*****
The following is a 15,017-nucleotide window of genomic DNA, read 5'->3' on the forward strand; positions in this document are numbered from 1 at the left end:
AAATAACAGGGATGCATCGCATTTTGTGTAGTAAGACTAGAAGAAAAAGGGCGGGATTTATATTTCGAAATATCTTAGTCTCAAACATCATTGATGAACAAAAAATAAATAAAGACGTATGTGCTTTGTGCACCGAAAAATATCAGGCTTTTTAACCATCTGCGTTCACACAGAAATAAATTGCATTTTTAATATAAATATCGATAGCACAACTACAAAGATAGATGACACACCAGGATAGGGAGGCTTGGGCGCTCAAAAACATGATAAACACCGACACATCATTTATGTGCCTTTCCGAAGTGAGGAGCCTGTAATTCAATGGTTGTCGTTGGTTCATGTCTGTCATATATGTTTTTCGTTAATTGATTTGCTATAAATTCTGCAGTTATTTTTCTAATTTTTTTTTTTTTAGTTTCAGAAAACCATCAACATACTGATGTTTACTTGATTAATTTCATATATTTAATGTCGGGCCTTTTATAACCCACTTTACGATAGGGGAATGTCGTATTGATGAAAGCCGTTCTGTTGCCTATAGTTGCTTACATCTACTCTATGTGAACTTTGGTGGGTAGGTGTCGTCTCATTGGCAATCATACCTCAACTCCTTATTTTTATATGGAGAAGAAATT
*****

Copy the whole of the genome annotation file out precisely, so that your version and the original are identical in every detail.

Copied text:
The following is a 15,017-nucleotide window of genomic DNA, read 5'->3' on the forward strand; positions in this document are numbered from 1 at the left end:
AAATAACAGGGATGCATCGCATTTTGTGTAGTAAGACTAGAAGAAAAAGGGCGGGATTTATATTTCGAAATATCTTAGTCTCAAACATCATTGATGAACAAAAAATAAATAAAGACGTATGTGCTTTGTGCACCGAAAAATATCAGGCTTTTTAACCATCTGCGTTCACACAGAAATAAATTGCATTTTTAATATAAATATCGATAGCACAACTACAAAGATAGATGACACACCAGGATAGGGAGGCTTGGGCGCTCAAAAACATGATAAACACCGACACATCATTTATGTGCCTTTCCGAAGTGAGGAGCCTGTAATTCAATGGTTGTCGTTGGTTCATGTCTGTCATATATGTTTTTCGTTAATTGATTTGCTATAAATTCTGCAGTTATTTTTCTAATTTTTTTTTTTTTAGTTTCAGAAAACCATCAACATACTGATGTTTACTTGATTAATTTCATATATTTAATGTCGGGCCTTTTATAACCCACTTTACGATAGGGGAATGTCGTATTGATGAAAGCCGTTCTGTTGCCTATAGTTGCTTACATCTACTCTATGTGAACTTTGGTGGGTAGGTGTCGTCTCATTGGCAATCATACCTCAACTCCTTATTTTTATATGGAGAAGAAATT